From the shore, circular plumes of divers’ exhaust bubbles were visible at the surface, with some divers seemingly quite some way out to sea.
The purple-tipped snakelocks anemone is commonplace around the cove and a draw for macro photographers. They’re a draw for marine animals too, including the spider-crab and tiny shrimps that live in a symbiotic relationship with them, using the anemones’ venomous tentacles for their own protection.
Squid eggs flapped about below an overhanging rock like blonde dreadlocks as we finned even further away from the beach, though as I looked up, the surface remained visible from the seabed. It is almost always possible to find lobster during a cove dive, as well as bundles of edible and spider-crabs.
We turned the dive around after 30 minutes and headed back at 180° towards land. We met two divers on our way back, and shortly after that encountered one of several cuttlefish we would find during the weekend’s cove dives.
The cuttlefish proved to be a curious creature, fascinated by its reflection in my camera’s dome-port.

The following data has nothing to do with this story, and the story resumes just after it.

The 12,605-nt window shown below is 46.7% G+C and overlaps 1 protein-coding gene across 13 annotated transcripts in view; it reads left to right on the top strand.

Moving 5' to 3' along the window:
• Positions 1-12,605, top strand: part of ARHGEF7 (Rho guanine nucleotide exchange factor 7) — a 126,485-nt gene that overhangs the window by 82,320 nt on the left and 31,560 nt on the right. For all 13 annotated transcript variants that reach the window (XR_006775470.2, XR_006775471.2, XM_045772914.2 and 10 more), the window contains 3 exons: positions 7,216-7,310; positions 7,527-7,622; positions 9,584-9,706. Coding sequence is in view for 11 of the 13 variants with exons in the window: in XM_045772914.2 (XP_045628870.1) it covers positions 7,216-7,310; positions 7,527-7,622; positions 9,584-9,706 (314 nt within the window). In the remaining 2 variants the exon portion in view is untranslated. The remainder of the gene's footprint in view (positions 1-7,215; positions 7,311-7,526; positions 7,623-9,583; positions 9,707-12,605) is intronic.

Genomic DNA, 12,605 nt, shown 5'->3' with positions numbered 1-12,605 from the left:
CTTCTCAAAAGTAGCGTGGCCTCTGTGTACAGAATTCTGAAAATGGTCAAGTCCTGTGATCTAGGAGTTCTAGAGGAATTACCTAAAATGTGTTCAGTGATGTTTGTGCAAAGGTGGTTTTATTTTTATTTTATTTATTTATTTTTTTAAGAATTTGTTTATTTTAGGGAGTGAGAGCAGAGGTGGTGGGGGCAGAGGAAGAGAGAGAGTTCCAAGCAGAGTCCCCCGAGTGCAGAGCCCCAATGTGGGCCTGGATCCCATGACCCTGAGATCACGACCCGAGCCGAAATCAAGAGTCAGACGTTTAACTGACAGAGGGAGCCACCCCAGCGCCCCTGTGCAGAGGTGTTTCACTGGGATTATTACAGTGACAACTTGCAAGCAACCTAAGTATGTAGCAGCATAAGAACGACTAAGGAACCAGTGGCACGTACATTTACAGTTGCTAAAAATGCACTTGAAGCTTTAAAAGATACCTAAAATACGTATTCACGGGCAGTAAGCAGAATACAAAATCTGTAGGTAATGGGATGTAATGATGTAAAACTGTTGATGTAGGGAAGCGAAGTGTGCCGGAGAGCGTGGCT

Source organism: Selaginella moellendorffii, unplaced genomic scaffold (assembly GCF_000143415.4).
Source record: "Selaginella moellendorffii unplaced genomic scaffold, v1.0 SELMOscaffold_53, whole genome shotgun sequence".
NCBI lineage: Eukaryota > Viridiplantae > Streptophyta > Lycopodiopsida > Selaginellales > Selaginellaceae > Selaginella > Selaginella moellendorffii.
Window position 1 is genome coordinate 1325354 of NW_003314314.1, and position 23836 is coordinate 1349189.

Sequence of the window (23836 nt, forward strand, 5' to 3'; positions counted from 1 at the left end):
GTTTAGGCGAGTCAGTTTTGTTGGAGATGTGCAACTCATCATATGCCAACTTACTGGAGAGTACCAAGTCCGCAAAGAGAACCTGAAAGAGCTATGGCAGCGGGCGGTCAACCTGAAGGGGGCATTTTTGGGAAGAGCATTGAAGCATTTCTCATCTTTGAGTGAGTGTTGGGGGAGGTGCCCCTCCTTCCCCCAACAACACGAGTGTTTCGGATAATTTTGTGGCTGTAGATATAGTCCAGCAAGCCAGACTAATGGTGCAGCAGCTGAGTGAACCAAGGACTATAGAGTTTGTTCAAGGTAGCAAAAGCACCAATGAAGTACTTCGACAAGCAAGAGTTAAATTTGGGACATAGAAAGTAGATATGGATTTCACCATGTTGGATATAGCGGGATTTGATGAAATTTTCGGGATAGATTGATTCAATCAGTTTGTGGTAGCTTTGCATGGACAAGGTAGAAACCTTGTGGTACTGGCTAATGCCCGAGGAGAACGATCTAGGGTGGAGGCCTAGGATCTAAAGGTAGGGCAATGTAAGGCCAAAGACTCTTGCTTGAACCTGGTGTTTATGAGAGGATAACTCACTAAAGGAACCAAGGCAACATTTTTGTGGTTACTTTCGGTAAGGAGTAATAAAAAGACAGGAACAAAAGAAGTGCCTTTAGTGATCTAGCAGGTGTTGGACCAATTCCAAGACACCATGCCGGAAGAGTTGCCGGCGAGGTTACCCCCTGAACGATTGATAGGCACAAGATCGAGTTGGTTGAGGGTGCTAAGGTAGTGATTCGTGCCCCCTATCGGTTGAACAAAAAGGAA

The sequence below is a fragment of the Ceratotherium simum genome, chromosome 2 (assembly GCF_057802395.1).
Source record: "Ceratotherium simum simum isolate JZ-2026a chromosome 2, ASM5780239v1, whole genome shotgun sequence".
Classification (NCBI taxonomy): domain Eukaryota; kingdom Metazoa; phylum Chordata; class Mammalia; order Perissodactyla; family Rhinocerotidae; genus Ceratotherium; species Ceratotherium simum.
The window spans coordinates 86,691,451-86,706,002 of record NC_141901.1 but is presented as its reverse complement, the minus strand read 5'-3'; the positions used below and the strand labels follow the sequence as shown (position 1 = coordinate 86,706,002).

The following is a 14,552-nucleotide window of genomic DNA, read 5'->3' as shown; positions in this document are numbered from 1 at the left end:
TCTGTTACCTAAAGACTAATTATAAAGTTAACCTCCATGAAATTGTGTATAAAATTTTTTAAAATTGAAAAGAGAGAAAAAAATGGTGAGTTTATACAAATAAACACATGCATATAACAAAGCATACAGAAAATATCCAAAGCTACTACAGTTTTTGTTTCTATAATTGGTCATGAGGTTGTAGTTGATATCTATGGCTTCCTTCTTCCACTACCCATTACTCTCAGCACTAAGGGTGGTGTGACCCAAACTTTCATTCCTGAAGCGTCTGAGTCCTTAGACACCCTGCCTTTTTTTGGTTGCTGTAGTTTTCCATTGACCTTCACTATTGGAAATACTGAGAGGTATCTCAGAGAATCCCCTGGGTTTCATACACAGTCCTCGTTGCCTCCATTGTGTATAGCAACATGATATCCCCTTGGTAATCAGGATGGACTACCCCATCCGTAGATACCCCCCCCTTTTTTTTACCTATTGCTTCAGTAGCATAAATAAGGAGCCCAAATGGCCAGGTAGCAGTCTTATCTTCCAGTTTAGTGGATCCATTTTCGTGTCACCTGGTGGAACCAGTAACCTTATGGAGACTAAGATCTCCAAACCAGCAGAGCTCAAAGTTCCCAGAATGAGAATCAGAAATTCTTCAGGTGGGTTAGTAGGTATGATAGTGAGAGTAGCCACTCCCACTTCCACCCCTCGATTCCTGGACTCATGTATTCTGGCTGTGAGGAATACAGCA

There are several ways to exit the water at Chesil Cove: remove your fins and walk out like a pro, beach yourself fully kitted and deal with removing your kit while rolling around the beach before trying to get up, or have someone on the shore to help you out and carry your weights up the beach. All of these methods are perfectly acceptable and all of them are attempted during a shore-diving day.
The beach looked like Mount Everest’s south col when we left the water – littered with cylinders, but warmer than Everest and with fewer wind-ravaged tents.
The population of divers had doubled since we had entered the water an hour before, and still more were coming down the ramp with their gear.
As I lowered my equipment to the stones and removed my hood, having reached our spot by the sea-wall, a new arrival asked me what the visibility was like. “Around 15m,” I told him.
“Well you should have been here last week mate,” he said – “we had 20”.
Of course you did, I thought. It always was better last week.